The Volkswagen logo at a car dealer building in Berlin. Photo:

SAN FRANCISCO — A federal appellate court on Monday gave its blessing to a massive settlement that Volkswagen AG reached with customers to settle claims related to its “clean diesel” scandal.

The U.S. Court of Appeals for the Ninth Circuit found that U.S. District Judge Charles Breyer of the Northern District of California “more than discharged” his duty to ensure that the $10 billion settlement was fair and adequate to the class. As part of the deal, VW agreed to buy back or provide fixes for 2009–2015 model year 2.0-liter diesel cars what had so-called “defeat devices” allowing them to cheat emissions tests.

“Our thorough consideration of the objections before us does not betoken any doubts on our part that the district court considered the proper factors, asked the correct questions, and did not abuse its discretion in approving this settlement,” wrote Ninth Circuit Judge Marsha Berzon in a 41-page published decision. “We do note that the settlement delivered tangible, substantial benefits to class members, seemingly the equivalent of—or superior to—those obtainable after successful litigation, and was arrived at after a momentous effort by the parties, the settlement master, and the district court.”

Objectors had claimed that Breyer abused his discretion in certifying the settlement class, approving the settlement, and denying one individual objector’s motion to opt out of the settlement after the applicable deadline.

Objectors’ primary beef with Breyer’s class certification decision was that the class failed to represent the interests of so-called “eligible sellers”—class members who sold their vehicles after the defeat device scheme became public in 2015 but before the settlement was filed with the court in June 2016. In Monday’s decision, the Ninth Circuit found since eligible sellers received several thousand dollars as part of the deal, they “benefitted from being in the class alongside vehicle owners.”

The court also turned back the chief objection to the settlement itself—that any excess funds after customer payouts from the $10.033 billion settlement pool will revert to VW. Objectors claimed that the potential reversion made it impossible to gauge the actual value of the deal, and created a ”perverse” incentive structure for VW to discourage participation. But the Ninth Circuit pointed out that parallel settlements VW reached with government regulators faced the company with stiff penalties if less than 85 percent of owners participated in the buybacks and fixes.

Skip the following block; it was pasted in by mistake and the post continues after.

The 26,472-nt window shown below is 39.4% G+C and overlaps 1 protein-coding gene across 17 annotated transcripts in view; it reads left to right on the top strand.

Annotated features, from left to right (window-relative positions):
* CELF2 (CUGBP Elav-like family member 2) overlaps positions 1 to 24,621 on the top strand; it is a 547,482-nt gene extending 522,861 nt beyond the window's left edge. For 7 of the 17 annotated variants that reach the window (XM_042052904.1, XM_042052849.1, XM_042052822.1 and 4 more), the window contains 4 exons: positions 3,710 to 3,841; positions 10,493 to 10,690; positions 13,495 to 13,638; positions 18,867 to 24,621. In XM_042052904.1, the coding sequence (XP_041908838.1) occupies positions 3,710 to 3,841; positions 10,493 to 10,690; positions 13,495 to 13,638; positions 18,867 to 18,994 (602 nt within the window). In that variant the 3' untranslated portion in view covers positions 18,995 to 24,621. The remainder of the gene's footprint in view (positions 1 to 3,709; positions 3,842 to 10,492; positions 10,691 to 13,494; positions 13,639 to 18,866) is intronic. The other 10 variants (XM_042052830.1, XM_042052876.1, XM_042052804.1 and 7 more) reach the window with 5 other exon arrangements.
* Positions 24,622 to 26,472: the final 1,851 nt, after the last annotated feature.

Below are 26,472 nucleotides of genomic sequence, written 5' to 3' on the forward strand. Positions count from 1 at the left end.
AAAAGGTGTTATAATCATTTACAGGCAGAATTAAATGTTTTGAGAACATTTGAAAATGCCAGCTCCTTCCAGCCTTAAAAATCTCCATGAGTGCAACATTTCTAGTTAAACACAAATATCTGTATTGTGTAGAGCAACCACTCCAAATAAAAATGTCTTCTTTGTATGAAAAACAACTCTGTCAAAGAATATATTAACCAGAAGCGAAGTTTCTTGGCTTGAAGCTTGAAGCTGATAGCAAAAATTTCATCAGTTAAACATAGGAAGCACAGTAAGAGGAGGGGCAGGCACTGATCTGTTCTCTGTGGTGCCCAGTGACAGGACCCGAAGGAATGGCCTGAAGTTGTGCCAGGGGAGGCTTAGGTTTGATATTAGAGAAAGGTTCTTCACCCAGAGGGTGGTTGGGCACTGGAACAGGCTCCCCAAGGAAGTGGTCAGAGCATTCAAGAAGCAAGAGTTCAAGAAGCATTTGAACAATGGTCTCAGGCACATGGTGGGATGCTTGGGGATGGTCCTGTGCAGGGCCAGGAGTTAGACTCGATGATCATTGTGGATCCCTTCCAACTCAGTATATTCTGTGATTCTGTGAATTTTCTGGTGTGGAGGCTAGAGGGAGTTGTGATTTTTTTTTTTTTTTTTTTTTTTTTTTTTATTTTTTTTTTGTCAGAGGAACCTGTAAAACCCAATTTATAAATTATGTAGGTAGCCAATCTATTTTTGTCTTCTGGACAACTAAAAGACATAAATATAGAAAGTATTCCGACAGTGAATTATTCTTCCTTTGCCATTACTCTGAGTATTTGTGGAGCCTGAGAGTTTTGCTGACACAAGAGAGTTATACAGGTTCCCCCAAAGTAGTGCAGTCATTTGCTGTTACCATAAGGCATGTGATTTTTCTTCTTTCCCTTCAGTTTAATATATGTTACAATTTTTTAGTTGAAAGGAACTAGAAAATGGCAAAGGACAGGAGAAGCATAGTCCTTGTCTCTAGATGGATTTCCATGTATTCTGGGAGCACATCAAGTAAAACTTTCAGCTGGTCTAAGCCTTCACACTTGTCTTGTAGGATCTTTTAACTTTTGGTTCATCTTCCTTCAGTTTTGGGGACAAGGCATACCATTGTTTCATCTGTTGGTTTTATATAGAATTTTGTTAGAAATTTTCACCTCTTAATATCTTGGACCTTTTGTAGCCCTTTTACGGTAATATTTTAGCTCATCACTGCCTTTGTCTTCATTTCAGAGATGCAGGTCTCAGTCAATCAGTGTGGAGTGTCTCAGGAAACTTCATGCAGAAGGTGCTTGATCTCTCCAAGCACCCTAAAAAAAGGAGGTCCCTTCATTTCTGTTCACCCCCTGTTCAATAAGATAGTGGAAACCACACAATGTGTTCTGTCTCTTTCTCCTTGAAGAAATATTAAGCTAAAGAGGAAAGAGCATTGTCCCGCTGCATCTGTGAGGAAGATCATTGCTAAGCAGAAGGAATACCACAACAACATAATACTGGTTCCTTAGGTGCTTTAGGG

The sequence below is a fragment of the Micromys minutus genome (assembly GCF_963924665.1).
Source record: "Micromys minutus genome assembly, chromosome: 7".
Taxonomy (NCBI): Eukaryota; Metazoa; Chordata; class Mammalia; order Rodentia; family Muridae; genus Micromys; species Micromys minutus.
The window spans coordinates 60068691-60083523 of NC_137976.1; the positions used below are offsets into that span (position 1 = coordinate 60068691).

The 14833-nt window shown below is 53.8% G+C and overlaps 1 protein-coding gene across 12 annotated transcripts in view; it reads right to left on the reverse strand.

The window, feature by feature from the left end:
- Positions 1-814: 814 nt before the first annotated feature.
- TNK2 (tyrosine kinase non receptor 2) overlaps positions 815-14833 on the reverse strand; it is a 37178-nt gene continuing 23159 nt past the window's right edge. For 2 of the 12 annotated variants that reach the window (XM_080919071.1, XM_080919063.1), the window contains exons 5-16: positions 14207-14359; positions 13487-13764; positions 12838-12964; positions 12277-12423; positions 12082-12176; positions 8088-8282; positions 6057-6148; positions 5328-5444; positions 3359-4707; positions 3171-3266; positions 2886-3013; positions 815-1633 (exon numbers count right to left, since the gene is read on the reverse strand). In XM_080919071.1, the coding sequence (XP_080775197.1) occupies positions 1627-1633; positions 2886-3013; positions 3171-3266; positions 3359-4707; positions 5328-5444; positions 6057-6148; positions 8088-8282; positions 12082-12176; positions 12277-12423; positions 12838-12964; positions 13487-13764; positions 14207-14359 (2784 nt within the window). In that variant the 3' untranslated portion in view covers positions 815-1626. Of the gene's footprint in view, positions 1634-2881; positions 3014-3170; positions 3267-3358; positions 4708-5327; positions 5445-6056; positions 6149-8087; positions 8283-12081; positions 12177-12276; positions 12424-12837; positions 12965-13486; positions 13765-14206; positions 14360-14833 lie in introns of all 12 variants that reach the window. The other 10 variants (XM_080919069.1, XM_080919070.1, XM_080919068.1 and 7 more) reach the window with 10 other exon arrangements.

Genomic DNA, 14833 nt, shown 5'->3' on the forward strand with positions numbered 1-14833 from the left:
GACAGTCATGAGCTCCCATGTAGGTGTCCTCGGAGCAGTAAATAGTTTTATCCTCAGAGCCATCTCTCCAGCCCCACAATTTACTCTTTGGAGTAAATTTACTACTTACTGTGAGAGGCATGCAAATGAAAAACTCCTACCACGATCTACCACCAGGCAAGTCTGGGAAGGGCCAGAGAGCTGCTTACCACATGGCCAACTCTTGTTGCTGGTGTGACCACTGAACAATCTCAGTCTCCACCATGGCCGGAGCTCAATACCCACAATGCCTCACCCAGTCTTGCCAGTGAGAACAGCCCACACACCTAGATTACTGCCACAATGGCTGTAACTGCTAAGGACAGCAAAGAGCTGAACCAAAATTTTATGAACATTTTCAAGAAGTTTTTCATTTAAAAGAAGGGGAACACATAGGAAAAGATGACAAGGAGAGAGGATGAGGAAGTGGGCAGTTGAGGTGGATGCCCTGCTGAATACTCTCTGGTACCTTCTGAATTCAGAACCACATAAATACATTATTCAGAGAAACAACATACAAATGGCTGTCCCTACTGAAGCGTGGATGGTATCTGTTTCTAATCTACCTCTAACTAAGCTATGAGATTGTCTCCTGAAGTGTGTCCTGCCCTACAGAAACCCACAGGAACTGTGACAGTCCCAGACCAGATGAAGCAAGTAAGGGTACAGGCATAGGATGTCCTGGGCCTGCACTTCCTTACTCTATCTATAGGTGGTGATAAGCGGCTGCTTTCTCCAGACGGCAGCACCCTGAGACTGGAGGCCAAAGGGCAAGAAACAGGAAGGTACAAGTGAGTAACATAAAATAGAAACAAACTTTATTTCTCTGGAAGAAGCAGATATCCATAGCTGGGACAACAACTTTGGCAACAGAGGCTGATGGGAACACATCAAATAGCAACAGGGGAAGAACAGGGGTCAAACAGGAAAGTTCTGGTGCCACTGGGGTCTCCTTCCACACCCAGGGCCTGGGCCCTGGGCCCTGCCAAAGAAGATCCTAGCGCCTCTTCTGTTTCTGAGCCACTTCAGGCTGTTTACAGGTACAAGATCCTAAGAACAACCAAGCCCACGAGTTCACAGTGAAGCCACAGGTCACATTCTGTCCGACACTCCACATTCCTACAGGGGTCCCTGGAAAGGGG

According to the most recent May 2018 report from the court-appointed claims supervisor, VW has fixed or repurchased 85.8 percent of all affected vehicles and paid or committed $8.1 billion to 450,000 class members.

Plaintiffs counsel, led by Elizabeth Cabraser of San Francisco’s Lieff Cabraser Heimann Bernstein, have requested $175 million as part of the 2.0-liter settlement. Their fee request is subject to a separate appeal that was not addressed in Monday’s opinion.

In a prepared statement Cabraser said that about 90 percent of the affected vehicles have been taken off the market or repaired and that her team looks forward to helping remaining class members submit claims before the Sept. 1 deadline.

“We are pleased with the court’s decision, which acknowledges the widespread support this historic settlement has received from affected Volkswagen owners and lessees and the substantial benefits available to class members,” Cabraser said.

VW was represented by Sharon Nelles, William Monahan, and Robert Giuffra Jr. of Sullivan & Cromwell.